Missing or misplaced hydronic equipment
The Glitch and The Fix, October 2014
After reading this month’s Hydronics Workshop column, an installer pipes up a system as shown below. The system uses a conventional gas-fired boiler to supply heat to a low-temperature radiant panel system.
Can spot several installation details that are incorrect or missing in the Glitch drawing above?
Here a list of missing or misplaced details:
1. The conventional boiler has nothing to protect it against sustained flue gas condensation due to low entering water temperatures. These low temperatures could be caused by relatively cool water returning from the low-temperature distribution system or by cool water returning from the buffer tank.
2. There is no circulator between the motorized mixing valve and the manifold station. Because of this, there won’t be more than a trickle of flow through that manifold station.
3. The purging valve near the inlet to the boiler is installed backward and on the wrong side of the makeup water connection.
4. The internal check valve in the circulator leading to the buffer tank will prevent flow from moving from the tank to the inlet of the three-way mixing valve when necessary. Any heat from the buffer tank would only be available after flow passes through the boiler. Doing this when the boiler is off just uses the boiler as a heat dissipator. It’s a bad idea.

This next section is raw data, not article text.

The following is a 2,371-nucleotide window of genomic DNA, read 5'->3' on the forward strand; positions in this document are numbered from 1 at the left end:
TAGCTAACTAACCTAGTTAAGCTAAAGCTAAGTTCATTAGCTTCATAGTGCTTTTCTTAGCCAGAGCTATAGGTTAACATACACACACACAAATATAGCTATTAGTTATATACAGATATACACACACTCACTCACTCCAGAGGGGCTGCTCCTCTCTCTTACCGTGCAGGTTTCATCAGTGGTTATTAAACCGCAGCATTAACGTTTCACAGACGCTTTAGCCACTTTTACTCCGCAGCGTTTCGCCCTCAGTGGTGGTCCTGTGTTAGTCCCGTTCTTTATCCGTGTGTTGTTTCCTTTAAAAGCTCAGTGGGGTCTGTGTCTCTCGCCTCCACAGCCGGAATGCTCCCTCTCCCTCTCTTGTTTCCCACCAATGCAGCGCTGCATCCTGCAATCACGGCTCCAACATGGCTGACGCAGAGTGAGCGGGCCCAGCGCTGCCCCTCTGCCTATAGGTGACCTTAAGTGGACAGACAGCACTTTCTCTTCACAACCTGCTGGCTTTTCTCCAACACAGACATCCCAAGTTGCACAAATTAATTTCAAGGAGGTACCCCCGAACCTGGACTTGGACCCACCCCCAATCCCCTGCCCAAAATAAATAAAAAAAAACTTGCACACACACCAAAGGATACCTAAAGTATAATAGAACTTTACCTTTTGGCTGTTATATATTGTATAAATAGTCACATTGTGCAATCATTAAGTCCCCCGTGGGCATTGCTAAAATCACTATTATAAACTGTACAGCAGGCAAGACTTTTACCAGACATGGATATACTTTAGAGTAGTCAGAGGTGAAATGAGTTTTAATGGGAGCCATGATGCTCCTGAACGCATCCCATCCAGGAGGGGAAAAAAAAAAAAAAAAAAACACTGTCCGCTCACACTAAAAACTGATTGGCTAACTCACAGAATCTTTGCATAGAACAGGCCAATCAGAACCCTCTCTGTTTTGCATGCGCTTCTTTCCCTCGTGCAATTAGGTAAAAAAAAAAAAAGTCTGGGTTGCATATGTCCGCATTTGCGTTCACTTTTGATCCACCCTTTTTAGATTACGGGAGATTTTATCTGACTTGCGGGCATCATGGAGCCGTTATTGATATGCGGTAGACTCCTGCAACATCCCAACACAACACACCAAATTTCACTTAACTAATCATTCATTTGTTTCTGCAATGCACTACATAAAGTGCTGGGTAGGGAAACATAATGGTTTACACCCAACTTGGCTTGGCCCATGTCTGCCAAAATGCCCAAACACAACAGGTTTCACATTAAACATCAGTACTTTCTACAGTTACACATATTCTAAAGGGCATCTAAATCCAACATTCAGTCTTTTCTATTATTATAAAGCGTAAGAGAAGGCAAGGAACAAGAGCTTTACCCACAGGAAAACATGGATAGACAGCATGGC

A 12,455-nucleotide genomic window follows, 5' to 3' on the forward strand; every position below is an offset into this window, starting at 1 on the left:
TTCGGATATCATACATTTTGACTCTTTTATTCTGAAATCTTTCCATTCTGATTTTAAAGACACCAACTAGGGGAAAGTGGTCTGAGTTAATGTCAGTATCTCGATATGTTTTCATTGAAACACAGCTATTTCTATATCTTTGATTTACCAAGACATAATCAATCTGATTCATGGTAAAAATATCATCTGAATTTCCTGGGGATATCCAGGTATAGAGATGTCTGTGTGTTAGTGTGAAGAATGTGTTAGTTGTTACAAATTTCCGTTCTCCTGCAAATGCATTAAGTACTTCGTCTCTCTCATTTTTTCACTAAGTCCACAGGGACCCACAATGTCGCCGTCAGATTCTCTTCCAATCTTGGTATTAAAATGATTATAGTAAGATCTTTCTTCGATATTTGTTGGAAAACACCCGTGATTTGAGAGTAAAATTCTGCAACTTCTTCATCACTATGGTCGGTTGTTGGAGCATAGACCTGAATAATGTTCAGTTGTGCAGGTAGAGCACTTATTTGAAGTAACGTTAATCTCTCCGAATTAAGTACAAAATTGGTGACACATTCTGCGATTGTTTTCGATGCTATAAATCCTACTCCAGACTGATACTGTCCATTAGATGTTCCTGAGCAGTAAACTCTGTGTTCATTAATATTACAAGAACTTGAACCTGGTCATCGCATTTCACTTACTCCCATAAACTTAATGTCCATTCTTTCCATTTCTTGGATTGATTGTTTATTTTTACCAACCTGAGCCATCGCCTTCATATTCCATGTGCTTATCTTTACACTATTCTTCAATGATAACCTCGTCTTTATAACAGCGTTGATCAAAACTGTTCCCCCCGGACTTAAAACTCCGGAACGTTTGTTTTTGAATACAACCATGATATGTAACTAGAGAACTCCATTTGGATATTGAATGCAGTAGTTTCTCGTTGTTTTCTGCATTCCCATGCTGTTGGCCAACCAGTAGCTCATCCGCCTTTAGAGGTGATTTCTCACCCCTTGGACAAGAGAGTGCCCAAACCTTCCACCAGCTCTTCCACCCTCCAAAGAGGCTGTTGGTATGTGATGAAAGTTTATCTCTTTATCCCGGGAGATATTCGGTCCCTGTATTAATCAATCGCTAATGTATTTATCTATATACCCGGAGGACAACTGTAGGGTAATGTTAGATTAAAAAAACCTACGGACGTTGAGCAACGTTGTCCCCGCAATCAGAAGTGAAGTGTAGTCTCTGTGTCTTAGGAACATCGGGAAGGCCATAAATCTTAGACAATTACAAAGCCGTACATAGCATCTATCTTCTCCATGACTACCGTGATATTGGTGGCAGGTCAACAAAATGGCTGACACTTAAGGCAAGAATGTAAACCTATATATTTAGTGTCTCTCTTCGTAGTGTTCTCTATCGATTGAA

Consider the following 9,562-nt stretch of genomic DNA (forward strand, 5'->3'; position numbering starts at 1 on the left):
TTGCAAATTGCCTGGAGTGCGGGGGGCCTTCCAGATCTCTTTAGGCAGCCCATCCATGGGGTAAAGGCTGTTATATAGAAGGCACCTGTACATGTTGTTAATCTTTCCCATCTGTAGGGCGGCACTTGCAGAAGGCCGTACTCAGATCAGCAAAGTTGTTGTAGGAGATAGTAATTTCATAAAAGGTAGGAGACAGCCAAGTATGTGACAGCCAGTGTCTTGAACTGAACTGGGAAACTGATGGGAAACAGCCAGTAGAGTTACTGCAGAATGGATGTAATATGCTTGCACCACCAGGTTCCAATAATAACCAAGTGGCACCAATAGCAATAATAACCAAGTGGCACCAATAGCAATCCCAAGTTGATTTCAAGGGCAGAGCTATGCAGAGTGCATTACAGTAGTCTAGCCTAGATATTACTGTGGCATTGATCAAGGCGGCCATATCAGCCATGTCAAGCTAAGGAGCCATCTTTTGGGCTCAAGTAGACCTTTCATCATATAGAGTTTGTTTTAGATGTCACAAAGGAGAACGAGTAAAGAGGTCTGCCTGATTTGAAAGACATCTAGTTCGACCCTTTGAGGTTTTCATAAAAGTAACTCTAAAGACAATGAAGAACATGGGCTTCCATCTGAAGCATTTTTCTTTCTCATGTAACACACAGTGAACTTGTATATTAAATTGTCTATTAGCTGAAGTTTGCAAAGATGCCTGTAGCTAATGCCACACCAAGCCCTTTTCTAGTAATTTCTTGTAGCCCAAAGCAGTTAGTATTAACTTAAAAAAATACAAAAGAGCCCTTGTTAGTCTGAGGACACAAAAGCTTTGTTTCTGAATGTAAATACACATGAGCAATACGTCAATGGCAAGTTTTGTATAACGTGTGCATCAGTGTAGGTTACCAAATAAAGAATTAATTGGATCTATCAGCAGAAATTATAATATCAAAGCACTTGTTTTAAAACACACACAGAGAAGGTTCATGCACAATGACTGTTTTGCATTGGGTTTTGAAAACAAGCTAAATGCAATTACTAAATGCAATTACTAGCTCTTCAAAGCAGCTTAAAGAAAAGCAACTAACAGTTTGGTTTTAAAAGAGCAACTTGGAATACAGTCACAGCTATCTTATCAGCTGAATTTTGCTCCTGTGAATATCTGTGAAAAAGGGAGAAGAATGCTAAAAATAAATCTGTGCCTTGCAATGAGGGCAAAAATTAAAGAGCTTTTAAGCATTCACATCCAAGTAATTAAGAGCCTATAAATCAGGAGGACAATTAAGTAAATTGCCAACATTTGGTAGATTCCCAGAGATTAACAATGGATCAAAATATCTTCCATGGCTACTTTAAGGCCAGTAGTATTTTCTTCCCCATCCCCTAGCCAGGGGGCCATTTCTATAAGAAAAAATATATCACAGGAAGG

5. The piping leading into the top of the buffer tank will create a vertical flow jet that will mix the water in the tank, destroying temperature stratification.
6. There is no provision for venting air from the top of the buffer tank.
The Fix drawing above shows one way to remedy these shortcomings.
A high flow capacity, three-way thermostatic mixing valve is used to protect the boiler from low entering water temperatures.
The distribution system is connected close to the buffer tank with short and generously sized common piping to ensure good hydraulic separation of the circulators.
There are no check valves that prevent flow from passing from the buffer tank to the distribution subsystem.
A circulator is properly located between the three-way motorized mixing valve and the manifold station.
There is an automatic float-type air vent at the top of the buffer tank.
Water flows horizontally into the buffer tank to minimize any internal mixing.